Milan – The Italian league insisted Monday that it was committed to finishing the season despite reports seven clubs are against a return to action as the coronavirus pandemic continues to hammer the country.
"The Lega Serie A Council that met today unanimously confirmed its intention to complete the 2019-2020 season, if the government allows it to take place," Italy's top flight said in a statement
It added that any resumption will take place "in accordance with regulations laid out by FIFA and UEFA" and the Italian Football Federation (FIGC), and "in compliance with medical protocols to protect the players".
Brescia, Torino, Sampdoria, Udinese, SPAL, Genoa and Sardinian outfit Cagliari do not want to play because of the "incalculable risk" of restarting, according to reports in Italy.
Six of those clubs are situated in the northern region of the country, which has been hit hardest by a virus that has killed over 24,000 people.
No soccer has been played in Italy since March 9 and the country's current lockdown measures have been extended to May 3.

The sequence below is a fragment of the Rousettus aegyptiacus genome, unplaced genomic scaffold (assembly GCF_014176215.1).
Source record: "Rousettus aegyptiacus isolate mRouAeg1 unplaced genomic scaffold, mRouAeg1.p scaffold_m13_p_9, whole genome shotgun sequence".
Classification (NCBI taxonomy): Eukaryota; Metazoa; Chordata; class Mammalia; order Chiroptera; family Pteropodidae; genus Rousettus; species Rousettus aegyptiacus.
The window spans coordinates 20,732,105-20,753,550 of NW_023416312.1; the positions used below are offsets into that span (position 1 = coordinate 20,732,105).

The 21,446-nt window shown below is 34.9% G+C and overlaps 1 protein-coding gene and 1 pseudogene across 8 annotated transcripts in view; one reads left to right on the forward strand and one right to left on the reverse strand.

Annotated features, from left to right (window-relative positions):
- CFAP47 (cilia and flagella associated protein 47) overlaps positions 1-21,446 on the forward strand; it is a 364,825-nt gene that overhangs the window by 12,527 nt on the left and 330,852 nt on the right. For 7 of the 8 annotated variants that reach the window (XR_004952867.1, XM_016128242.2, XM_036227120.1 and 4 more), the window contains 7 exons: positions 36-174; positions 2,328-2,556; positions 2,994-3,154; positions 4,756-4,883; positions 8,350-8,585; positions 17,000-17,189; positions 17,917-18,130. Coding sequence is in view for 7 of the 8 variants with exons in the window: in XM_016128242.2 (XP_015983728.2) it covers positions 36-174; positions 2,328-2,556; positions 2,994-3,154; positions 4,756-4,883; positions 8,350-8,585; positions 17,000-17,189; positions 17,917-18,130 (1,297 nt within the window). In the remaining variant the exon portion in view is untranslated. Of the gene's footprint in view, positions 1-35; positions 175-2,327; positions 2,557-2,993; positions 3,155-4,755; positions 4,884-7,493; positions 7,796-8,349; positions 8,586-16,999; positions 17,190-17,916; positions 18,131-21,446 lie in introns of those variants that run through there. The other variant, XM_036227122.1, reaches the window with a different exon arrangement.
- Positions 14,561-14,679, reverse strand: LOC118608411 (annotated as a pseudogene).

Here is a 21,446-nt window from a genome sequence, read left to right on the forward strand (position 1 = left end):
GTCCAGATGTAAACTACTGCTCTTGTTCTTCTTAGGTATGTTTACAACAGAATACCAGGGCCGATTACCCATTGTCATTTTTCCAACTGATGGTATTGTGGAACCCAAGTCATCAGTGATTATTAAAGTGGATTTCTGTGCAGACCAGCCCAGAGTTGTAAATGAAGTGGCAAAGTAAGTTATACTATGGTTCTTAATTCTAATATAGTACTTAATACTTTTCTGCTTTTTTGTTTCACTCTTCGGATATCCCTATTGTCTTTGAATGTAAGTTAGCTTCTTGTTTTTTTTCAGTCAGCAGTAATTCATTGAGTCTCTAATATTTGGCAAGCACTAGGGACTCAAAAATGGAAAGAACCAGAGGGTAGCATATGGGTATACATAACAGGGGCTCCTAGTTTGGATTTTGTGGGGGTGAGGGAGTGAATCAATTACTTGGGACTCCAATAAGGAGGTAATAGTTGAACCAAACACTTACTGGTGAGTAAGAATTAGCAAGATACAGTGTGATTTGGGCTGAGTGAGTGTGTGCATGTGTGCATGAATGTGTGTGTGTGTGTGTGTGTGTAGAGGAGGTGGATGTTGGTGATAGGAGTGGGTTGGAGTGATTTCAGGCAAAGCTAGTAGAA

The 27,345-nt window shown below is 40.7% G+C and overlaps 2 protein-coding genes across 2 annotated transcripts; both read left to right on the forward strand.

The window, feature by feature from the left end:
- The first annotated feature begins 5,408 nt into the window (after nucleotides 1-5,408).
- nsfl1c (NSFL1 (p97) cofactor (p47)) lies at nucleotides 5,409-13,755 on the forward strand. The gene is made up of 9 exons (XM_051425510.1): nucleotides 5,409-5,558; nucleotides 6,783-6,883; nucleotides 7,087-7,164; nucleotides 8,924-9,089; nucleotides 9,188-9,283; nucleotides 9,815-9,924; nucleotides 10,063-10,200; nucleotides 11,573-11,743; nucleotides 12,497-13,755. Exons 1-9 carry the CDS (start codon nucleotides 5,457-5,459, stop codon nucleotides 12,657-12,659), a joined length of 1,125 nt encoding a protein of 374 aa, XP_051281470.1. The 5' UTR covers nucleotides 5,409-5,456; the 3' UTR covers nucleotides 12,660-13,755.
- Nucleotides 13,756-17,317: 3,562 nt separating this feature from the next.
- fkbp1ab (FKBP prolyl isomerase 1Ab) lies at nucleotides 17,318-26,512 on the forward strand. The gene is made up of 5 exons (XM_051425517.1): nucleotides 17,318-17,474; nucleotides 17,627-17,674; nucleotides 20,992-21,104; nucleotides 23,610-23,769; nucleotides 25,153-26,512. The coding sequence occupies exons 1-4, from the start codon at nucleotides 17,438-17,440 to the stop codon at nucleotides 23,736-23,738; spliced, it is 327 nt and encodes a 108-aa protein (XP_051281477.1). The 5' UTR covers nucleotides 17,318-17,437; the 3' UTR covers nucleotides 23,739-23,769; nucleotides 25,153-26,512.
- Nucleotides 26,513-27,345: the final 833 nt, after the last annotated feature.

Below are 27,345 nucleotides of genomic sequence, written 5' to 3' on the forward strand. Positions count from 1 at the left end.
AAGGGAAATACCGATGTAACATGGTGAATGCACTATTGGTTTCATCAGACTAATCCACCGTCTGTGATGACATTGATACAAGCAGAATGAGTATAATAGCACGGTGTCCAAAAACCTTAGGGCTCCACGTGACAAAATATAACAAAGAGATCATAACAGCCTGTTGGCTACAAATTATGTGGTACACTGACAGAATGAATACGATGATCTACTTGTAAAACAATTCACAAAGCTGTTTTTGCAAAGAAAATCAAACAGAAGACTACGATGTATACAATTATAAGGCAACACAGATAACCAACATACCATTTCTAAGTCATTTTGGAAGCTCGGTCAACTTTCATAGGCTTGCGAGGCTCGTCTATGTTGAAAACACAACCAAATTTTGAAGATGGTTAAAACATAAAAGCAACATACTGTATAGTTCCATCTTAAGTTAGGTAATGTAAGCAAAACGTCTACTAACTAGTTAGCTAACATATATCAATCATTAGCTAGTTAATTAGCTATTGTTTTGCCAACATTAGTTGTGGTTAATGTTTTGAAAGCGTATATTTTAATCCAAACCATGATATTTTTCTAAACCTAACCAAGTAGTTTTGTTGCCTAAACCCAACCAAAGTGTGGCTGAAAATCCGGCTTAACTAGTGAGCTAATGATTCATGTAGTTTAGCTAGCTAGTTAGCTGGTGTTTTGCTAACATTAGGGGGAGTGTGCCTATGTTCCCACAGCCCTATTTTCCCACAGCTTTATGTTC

Sports minister Vincenzo Spadafora will meet with FIGC officials his week, but warned he was not sure that Serie A teams can even resume training.
"I am not giving any assurances for the start of the championship or training on May 4, if the conditions for the country do not exist beforehand," Spadafora told Tg2 Post.
"Sport is not just football and it is not only Serie A," he added. "I will evaluate very carefully, but this must not create the illusion that resuming training means resuming the championship."
Meanwhile, Torino's team doctor Rodolfo Tavana, who held the position of the Serie A's representative on the FIGC's medical commission, resigned on Monday. Tavana was appointed to the commission to help formulate the protocol for the resumption of soccer.
In a time of both misinformation and too much information, quality journalism is more crucial than ever.
By subscribing, you can help us get the story right.
Your news needs your support
Since the early stages of the COVID-19 crisis, The Japan Times has been providing free access to crucial news on the impact of the novel coronavirus as well as practical information about how to cope with the pandemic. Please consider subscribing today so we can continue offering you up-to-date, in-depth news about Japan.